Israel must remember its Negev Bedouin are citizens
The Netanyahu government excels in laying out grandiose, expensive, impractical master plans. Even if ultimately 30,000 citizens are not evicted by force from their homes, the plan's threatening tone already deepens the strong lack of confidence already prevalent among the Bedouin.
The decision by the cabinet on Sunday approving the Prawer report's plan to regulate the Bedouin communities in the Negev is an unfortunate continuation of an insensitive policy which is leading to unnecessary friction between the government and citizens of the country. The Bedouin of the Negev are above all citizens of the State of Israel, but the government doesn't treat them as such.
In June, it released its wide-ranging plan to "regulate Bedouin communities in the Negev," at a cost believed to be between NIS 6 billion to NIS 8 billion. The plan is officially based on recommendations of the Goldberg Commission on unrecognized villages. In practice, however, selective use was made of the recommendations. This became truly problematic following the perplexing involvement of the national security adviser, Ya'akov Amidror.
As a result, ultimately a decisive answer was developed to "the Bedouin problem" and to "Bedouin taking control of state land" - characterizations that border on incitement. In actuality, it involves 30 percent of the Negev's population, living on about two percent of the region's land. Even if the Bedouin's most sweeping demands are accepted, it wouldn't cover more than five percent of the region.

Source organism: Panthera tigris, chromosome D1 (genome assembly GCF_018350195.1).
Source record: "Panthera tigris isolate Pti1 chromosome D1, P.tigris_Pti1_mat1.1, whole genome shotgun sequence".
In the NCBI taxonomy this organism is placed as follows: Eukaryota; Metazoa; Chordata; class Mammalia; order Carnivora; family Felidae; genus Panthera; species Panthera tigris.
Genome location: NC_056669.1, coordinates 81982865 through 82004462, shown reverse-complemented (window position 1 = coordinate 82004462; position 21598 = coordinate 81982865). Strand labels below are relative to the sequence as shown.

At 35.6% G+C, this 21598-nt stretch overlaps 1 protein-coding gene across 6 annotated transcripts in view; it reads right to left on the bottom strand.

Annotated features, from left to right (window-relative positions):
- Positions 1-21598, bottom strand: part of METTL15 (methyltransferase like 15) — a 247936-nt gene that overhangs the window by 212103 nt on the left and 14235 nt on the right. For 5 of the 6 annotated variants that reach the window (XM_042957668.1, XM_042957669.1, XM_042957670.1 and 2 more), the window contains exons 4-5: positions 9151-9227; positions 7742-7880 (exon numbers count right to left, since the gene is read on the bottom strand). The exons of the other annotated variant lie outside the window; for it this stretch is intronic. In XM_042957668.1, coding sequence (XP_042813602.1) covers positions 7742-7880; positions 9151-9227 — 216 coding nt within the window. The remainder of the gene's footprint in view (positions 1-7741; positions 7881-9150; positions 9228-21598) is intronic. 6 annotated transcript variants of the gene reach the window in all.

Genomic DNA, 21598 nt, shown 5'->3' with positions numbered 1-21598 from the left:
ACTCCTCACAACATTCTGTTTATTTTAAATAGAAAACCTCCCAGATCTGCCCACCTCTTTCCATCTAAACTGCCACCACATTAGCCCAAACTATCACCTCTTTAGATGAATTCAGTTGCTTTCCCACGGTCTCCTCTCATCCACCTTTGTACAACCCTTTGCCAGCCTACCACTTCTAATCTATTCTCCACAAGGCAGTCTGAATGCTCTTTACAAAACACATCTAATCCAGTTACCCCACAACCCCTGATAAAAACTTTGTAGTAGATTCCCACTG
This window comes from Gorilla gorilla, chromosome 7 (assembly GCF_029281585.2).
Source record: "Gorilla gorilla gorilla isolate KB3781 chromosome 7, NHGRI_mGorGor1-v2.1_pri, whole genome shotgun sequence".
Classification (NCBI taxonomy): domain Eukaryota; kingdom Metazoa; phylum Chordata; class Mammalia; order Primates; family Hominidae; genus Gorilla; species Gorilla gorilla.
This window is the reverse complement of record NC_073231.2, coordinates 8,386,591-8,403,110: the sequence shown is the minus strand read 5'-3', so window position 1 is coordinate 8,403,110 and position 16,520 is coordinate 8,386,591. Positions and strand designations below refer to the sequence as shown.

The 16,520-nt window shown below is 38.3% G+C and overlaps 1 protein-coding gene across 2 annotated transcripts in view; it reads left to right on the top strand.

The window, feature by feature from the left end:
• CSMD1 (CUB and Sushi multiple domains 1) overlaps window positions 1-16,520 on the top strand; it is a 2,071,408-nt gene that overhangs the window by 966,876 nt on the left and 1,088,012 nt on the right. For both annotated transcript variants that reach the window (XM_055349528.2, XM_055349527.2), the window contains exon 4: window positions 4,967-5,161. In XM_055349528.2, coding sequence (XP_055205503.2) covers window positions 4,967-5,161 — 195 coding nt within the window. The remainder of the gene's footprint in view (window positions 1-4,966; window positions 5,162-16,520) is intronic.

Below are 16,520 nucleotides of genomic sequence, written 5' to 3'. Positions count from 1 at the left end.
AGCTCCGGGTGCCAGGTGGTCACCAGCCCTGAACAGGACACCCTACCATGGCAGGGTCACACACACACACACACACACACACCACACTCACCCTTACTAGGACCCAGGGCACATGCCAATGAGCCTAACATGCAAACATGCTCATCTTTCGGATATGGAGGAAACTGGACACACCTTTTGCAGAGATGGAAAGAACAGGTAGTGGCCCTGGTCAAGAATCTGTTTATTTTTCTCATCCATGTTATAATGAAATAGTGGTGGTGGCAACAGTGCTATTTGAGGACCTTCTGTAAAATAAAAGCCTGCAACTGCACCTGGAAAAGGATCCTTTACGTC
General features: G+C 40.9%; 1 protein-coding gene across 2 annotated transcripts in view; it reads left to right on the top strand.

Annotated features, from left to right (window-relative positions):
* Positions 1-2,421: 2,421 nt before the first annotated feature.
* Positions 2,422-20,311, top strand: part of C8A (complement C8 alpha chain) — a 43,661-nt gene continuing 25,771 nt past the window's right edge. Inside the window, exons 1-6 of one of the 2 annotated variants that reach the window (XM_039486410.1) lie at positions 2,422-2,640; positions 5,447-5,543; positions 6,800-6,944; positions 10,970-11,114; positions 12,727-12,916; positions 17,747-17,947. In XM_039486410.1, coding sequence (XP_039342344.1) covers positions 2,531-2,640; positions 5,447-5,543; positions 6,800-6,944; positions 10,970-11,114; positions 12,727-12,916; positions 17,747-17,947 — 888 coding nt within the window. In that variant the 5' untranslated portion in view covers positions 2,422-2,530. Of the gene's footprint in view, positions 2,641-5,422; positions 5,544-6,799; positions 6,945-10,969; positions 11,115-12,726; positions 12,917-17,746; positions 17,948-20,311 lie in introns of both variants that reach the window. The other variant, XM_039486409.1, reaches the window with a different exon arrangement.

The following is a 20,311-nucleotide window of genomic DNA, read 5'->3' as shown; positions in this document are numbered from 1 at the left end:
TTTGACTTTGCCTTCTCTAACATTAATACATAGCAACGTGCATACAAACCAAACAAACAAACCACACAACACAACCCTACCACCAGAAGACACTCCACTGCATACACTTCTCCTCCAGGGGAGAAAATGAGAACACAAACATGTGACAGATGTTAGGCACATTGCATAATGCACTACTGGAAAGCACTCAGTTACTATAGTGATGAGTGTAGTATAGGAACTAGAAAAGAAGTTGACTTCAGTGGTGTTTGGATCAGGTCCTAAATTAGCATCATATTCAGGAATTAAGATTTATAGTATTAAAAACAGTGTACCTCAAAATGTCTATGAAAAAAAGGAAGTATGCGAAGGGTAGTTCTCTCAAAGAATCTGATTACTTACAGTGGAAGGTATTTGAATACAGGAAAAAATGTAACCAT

The Prawer plan contains several successful principles, and some of its intent may not be bad. Its fundamental drawback is that it imposes an aggressive solution on members of an entire community who, in light of their bitter past experience, have almost totally lost faith in the state's good intentions. The plan does not take the community's needs into account or involve them in the process.
The Netanyahu government excels in laying out grandiose, expensive, impractical master plans. Even if ultimately 30,000 citizens are not evicted by force from their homes, the plan's threatening tone already deepens the strong lack of confidence already prevalent among the Bedouin. The government must show the Bedouin, who have suffered from prolonged neglect, that it is prepared to adopt a new approach.
The key is proper planning, in the spirit of the Goldberg Commission report, including the involvement - as equals - of the thousands of Bedouin professionals in various fields: education, health, planning, local government, economics and social welfare. This would benefit Israel's Bedouin citizens and the Negev as a whole.
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